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Scoring by ones and twos is a big problem for Olympic 3x3 basketball. It’s just simple math. 

By Khadrice Rollins
July 24, 2019

The Olympics were so close to getting 3x3 basketball right.

Alas, like most of us who play halfcourt pick-up games, the scoring system being used is trash.

The 2020 Tokyo Olympics (which begin in exactly one year) will be the first to feature 3x3, a disctinct form of basketball sanctioned by FIBA where scoring is counted by ones and twos. All shots inside what is traditionally the three-point arc will count as one, and all shots from behind will be worth two.

Seems simple. And, many of us play games using that same scoring system. I, for one, grew up playing ones and twos and expect each pick-up game I play to use that same scoring system because its what I'm used to. But just like my firm belief going into the 2012 Finals that Kevin Durant was the best basketball player in the world and not LeBron James, I'm wrong.

A few years back, Kirk Goldsberry wrote a piece on Grantland that broke down the problem with using ones and twos instead of twos and threes in pick-up and it's simple: it throws off the math of basketball. In every other organized setting with twos and threes, three-pointers have increased value, but only 50% more value than a two. With ones and twos, shots from behind the arc are now 100% more valuable.

Now, in a traditional pick-up game, the issue here is that even bad three-pointer shooters are overly incentivized to shoot from distance, because even though they are going to shoot worse—much, much worse than the pros most people are emulating—the math will come back in their favor since the shots are worth double the points.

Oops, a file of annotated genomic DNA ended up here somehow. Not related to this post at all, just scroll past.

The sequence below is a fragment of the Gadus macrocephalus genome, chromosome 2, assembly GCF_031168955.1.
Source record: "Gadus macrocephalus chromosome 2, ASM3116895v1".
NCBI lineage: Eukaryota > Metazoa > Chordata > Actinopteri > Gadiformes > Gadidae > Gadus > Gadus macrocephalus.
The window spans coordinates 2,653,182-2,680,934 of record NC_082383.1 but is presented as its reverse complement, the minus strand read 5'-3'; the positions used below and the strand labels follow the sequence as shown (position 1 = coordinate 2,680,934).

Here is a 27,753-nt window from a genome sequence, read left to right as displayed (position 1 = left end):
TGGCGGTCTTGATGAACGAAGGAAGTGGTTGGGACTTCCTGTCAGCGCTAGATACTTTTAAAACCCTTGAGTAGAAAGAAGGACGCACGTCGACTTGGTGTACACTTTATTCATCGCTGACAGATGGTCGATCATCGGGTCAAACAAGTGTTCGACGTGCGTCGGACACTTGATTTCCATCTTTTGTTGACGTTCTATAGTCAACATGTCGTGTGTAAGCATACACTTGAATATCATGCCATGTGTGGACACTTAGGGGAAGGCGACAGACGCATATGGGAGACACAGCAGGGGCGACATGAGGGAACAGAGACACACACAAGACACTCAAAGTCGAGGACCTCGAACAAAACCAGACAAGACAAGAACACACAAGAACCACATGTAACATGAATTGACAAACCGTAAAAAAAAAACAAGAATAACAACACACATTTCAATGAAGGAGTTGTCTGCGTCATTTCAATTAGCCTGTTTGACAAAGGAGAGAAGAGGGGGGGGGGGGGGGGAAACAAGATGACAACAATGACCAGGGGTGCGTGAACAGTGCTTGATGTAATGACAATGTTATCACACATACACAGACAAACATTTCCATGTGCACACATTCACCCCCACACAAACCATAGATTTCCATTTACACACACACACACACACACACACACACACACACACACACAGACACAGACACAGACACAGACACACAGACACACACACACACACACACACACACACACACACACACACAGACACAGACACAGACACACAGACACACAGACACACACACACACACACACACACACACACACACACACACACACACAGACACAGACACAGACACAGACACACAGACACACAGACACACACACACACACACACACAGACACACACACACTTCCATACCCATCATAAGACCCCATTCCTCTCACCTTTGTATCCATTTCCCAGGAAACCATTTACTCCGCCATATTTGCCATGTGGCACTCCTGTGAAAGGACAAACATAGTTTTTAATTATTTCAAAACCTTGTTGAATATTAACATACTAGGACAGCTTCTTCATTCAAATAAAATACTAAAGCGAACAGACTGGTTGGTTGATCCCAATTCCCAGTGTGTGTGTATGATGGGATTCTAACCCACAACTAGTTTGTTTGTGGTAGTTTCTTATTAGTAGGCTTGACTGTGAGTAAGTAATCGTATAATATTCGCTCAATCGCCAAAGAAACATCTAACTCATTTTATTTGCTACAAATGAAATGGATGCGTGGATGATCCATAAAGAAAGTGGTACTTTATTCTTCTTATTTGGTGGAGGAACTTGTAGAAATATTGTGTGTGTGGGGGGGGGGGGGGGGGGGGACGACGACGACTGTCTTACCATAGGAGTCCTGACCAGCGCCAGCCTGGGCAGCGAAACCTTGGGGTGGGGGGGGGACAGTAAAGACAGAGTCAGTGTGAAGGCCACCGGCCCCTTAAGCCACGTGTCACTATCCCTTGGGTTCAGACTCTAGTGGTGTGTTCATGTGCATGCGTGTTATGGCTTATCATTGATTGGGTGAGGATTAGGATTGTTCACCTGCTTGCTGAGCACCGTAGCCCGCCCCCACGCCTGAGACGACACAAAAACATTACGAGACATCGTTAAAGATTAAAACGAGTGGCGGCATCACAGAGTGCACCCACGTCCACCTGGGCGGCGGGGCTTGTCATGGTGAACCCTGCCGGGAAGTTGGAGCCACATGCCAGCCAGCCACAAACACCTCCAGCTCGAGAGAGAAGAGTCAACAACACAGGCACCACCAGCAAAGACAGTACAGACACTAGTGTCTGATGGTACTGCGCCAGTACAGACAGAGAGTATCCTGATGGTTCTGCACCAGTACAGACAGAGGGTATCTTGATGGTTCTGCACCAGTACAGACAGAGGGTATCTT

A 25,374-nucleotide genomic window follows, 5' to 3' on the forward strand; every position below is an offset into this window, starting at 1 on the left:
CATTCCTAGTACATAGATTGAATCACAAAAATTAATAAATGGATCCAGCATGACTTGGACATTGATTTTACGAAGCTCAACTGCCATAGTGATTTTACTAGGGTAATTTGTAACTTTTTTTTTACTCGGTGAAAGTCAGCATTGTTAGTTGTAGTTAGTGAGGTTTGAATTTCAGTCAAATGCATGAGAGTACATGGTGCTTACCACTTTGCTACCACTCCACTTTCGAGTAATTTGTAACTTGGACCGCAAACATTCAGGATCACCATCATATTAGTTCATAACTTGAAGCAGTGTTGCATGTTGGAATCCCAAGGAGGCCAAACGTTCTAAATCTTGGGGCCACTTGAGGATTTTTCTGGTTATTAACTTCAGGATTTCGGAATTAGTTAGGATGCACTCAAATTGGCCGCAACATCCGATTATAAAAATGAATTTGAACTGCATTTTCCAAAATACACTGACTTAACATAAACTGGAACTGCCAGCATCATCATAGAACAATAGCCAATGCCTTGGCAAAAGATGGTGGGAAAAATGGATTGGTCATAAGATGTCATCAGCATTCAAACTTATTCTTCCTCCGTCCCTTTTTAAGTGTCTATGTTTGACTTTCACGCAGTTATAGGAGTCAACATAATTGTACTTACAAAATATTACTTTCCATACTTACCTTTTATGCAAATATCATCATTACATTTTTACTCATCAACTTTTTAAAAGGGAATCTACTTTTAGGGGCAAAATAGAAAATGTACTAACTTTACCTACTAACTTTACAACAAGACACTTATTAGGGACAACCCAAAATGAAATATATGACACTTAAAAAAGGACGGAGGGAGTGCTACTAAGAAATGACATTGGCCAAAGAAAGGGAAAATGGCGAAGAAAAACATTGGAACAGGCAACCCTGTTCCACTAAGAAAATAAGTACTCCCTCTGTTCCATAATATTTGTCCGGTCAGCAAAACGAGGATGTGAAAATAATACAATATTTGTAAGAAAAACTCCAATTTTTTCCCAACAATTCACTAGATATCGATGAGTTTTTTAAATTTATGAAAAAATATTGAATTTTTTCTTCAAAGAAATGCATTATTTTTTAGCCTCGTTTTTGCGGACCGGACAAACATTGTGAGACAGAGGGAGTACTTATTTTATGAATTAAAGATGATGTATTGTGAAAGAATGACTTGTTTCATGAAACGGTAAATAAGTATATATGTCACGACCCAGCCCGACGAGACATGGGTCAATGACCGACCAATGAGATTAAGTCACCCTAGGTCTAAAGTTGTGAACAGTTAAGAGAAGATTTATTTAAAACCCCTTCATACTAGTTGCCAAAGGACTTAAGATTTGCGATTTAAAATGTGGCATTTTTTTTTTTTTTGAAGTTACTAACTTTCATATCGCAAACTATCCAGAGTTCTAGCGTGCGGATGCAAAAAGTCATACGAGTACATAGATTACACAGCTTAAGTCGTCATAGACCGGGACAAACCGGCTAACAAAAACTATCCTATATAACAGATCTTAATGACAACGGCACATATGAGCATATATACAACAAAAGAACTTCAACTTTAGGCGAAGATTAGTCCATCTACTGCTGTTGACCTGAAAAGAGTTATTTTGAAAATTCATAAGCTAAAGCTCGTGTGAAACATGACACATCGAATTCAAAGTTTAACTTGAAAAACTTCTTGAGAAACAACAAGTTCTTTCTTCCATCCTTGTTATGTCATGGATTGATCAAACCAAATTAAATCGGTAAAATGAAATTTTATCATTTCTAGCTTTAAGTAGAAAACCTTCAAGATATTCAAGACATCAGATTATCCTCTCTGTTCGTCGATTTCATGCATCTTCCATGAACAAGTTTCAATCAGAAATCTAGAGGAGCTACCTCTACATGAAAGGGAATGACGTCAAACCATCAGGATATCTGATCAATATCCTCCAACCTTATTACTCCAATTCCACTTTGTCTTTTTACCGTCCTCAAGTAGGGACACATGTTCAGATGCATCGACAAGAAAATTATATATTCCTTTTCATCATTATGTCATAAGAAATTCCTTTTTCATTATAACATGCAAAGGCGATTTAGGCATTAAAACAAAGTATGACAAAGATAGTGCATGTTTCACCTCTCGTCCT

In the Olympic setting, this shouldn't be as much of a problem because there will be much better talent than at your local run. However, shooting from deep is still improperly inflated and will likely lead to many of these games just becoming "three-point" shooting contests. And that isn't basketball. It's a part of basketball, but just launching as many shots from deep because math isn't what James Naismith intended.

In fact, he wanted all shots to be the same in value, and that's what the Olympics should have done as well.

Making the scoring all ones would have been perfect for this setting, especially considering they are offering foul shots. Make every single shot in 3x3 worth the same, and the game becomes about who can play the best basketball in the 10 minutes, not who can get hot from behind the line first. There's too much value in twos in this format for teams to not be structured around shooting as much as possible, and that creates for a less fun game.

It's amazing to see Stephen Curry and Klay Thompson launching from deep in the middle of a game and seeing how back-breaking a three-pointer can be at practically any moment. But the game would not be as fun if neither of them ever had a reason to try any other shot simply because there isn't as much value.

If the 3x3 Olympics games were played with twos and threes, that would also be acceptable. They would have to play to a score higher than 21, but that's not a big adjustment. But playing with a shot worth twice as much as any other shot is.

The BIG3 understands this and plays games with twos and threes. Yes, there is also a four-point shot in that league, but that's because they wanted to add that element to the game to spice things up. And it's a shot that is harder than a traditional three-point shot, thus making it more of a factor in how to approach shooting, not a fatal flaw in the scoring system.

Playing ones and twos isn't a way to create more tension and drama within a contest, it's just a way to hinder the quality of a basketball game.

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HOLE YARDS PAR R1 R2 R3 R4
OUT
HOLE YARDS PAR R1 R2 R3 R4
IN
Eagle (-2)
Birdie (-1)
Bogey (+1)
Double Bogey (+2)